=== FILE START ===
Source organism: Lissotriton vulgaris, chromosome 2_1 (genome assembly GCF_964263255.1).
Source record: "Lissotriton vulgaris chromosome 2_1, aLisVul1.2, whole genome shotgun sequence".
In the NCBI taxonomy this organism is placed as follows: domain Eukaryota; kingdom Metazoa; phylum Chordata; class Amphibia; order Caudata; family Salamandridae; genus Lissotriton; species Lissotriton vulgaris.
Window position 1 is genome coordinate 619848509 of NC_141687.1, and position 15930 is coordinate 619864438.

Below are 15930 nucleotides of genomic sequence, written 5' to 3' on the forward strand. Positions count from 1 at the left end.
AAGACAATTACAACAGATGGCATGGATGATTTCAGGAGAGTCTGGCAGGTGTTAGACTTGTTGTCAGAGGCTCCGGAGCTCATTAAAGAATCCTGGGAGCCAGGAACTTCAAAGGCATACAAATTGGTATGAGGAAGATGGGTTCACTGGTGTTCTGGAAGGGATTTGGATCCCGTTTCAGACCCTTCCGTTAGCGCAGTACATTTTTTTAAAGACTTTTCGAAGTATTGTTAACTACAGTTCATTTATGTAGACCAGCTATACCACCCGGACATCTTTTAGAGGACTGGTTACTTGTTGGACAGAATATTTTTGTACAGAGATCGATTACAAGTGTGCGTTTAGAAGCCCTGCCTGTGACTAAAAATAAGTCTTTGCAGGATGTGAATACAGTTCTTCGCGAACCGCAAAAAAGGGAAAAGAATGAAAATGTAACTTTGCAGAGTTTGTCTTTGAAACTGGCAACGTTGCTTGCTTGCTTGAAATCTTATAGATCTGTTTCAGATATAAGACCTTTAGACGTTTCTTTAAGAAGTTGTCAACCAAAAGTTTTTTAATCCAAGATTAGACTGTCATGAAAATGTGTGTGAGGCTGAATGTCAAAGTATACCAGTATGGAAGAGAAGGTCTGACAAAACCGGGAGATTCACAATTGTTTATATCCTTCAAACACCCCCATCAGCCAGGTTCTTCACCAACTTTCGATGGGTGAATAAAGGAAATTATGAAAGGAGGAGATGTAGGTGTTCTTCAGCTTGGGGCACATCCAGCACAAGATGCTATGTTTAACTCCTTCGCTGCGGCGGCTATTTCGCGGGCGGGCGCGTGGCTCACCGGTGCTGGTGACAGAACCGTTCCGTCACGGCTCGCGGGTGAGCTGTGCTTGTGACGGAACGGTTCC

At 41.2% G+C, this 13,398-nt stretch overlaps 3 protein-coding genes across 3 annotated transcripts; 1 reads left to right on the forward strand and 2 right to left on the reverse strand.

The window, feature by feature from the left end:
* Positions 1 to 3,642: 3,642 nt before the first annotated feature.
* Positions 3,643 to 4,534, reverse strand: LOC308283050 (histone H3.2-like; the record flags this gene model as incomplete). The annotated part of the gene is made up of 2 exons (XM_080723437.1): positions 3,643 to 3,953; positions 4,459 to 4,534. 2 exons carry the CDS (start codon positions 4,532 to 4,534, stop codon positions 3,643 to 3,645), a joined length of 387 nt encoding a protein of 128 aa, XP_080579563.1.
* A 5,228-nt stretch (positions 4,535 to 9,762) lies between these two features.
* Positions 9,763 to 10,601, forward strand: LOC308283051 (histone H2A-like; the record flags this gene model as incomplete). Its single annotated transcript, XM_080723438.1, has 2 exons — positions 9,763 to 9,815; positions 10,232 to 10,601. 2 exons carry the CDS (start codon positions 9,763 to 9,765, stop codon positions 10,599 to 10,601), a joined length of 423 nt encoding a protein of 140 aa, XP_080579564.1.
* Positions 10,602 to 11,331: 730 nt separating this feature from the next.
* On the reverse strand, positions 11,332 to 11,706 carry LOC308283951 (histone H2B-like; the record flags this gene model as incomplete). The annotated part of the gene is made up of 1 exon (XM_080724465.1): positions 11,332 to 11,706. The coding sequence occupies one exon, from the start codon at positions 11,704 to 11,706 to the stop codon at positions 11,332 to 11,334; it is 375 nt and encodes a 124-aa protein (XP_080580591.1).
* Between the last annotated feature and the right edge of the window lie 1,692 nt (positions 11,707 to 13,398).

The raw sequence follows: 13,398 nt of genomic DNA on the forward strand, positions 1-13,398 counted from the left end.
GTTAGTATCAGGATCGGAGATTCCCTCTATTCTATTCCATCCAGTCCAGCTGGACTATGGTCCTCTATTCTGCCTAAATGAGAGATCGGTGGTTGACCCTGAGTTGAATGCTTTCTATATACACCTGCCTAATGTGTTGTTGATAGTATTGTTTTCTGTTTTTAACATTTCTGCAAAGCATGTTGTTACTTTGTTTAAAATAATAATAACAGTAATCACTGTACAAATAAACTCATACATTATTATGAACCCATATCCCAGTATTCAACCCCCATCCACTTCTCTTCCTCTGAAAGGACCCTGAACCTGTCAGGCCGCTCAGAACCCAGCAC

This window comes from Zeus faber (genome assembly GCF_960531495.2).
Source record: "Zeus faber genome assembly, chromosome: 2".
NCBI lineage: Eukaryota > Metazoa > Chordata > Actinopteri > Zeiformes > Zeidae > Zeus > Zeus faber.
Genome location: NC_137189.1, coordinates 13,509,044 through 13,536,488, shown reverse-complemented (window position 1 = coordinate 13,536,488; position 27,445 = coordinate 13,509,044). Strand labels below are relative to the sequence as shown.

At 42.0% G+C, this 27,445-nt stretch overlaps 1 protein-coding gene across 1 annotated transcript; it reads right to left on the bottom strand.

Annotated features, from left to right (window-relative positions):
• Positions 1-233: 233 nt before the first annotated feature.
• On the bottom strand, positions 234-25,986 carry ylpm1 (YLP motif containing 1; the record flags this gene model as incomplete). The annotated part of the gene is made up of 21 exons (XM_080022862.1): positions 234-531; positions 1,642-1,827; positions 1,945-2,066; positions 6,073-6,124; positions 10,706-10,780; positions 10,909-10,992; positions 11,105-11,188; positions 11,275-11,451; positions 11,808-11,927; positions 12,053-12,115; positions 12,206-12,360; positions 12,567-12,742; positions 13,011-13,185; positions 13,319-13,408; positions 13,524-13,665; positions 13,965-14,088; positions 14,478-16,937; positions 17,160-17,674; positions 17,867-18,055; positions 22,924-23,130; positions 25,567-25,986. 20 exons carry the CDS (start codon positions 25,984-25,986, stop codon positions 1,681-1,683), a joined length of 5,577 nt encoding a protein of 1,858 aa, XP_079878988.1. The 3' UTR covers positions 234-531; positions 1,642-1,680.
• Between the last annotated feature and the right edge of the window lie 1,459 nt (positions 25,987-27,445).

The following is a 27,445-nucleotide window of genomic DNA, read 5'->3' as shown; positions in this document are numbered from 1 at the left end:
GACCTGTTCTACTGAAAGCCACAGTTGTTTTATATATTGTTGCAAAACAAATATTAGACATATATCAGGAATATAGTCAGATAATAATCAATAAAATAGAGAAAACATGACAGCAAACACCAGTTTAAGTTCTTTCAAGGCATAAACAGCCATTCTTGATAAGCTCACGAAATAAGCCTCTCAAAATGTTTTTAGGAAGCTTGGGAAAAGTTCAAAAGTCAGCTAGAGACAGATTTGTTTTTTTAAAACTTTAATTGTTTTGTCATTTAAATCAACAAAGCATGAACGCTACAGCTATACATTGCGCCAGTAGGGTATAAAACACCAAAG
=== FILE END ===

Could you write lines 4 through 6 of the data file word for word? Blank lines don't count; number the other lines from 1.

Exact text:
Window position 1 is genome coordinate 619848509 of NC_141687.1, and position 15930 is coordinate 619864438.

Below are 15930 nucleotides of genomic sequence, written 5' to 3' on the forward strand. Positions count from 1 at the left end.
AAGACAATTACAACAGATGGCATGGATGATTTCAGGAGAGTCTGGCAGGTGTTAGACTTGTTGTCAGAGGCTCCGGAGCTCATTAAAGAATCCTGGGAGCCAGGAACTTCAAAGGCATACAAATTGGTATGAGGAAGATGGGTTCACTGGTGTTCTGGAAGGGATTTGGATCCCGTTTCAGACCCTTCCGTTAGCGCAGTACATTTTTTTAAAGACTTTTCGAAGTATTGTTAACTACAGTTCATTTATGTAGACCAGCTATACCACCCGGACATCTTTTAGAGGACTGGTTACTTGTTGGACAGAATATTTTTGTACAGAGATCGATTACAAGTGTGCGTTTAGAAGCCCTGCCTGTGACTAAAAATAAGTCTTTGCAGGATGTGAATACAGTTCTTCGCGAACCGCAAAAAAGGGAAAAGAATGAAAATGTAACTTTGCAGAGTTTGTCTTTGAAACTGGCAACGTTGCTTGCTTGCTTGAAATCTTATAGATCTGTTTCAGATATAAGACCTTTAGACGTTTCTTTAAGAAGTTGTCAACCAAAAGTTTTTTAATCCAAGATTAGACTGTCATGAAAATGTGTGTGAGGCTGAATGTCAAAGTATACCAGTATGGAAGAGAAGGTCTGACAAAACCGGGAGATTCACAATTGTTTATATCCTTCAAACACCCCCATCAGCCAGGTTCTTCACCAACTTTCGATGGGTGAATAAAGGAAATTATGAAAGGAGGAGATGTAGGTGTTCTTCAGCTTGGGGCACATCCAGCACAAGATGCTATGTTTAACTCCTTCGCTGCGGCGGCTATTTCGCGGGCGGGCGCGTGGCTCACCGGTGCTGGTGACAGAACCGTTCCGTCACGGCTCGCGGGTGAGCTGTGCTTGTGACGGAACGGTTCC